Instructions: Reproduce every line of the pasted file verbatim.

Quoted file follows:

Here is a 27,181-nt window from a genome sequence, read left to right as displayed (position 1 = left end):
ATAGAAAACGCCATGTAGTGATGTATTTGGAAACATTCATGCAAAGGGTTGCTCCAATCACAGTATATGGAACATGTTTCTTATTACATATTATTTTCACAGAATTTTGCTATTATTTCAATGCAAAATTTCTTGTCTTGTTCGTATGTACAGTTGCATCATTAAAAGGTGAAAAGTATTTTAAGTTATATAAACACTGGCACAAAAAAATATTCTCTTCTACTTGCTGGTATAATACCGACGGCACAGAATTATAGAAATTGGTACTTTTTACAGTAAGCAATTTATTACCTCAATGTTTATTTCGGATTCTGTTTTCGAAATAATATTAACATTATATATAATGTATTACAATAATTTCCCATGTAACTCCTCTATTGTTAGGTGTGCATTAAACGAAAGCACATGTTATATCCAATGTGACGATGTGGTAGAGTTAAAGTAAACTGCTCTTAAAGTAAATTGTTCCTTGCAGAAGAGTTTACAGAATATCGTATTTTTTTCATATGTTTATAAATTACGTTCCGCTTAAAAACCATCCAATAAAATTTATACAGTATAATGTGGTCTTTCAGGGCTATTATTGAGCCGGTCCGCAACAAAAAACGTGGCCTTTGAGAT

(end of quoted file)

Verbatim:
Here is a 27,181-nt window from a genome sequence, read left to right as displayed (position 1 = left end):
ATAGAAAACGCCATGTAGTGATGTATTTGGAAACATTCATGCAAAGGGTTGCTCCAATCACAGTATATGGAACATGTTTCTTATTACATATTATTTTCACAGAATTTTGCTATTATTTCAATGCAAAATTTCTTGTCTTGTTCGTATGTACAGTTGCATCATTAAAAGGTGAAAAGTATTTTAAGTTATATAAACACTGGCACAAAAAAATATTCTCTTCTACTTGCTGGTATAATACCGACGGCACAGAATTATAGAAATTGGTACTTTTTACAGTAAGCAATTTATTACCTCAATGTTTATTTCGGATTCTGTTTTCGAAATAATATTAACATTATATATAATGTATTACAATAATTTCCCATGTAACTCCTCTATTGTTAGGTGTGCATTAAACGAAAGCACATGTTATATCCAATGTGACGATGTGGTAGAGTTAAAGTAAACTGCTCTTAAAGTAAATTGTTCCTTGCAGAAGAGTTTACAGAATATCGTATTTTTTTCATATGTTTATAAATTACGTTCCGCTTAAAAACCATCCAATAAAATTTATACAGTATAATGTGGTCTTTCAGGGCTATTATTGAGCCGGTCCGCAACAAAAAACGTGGCCTTTGAGAT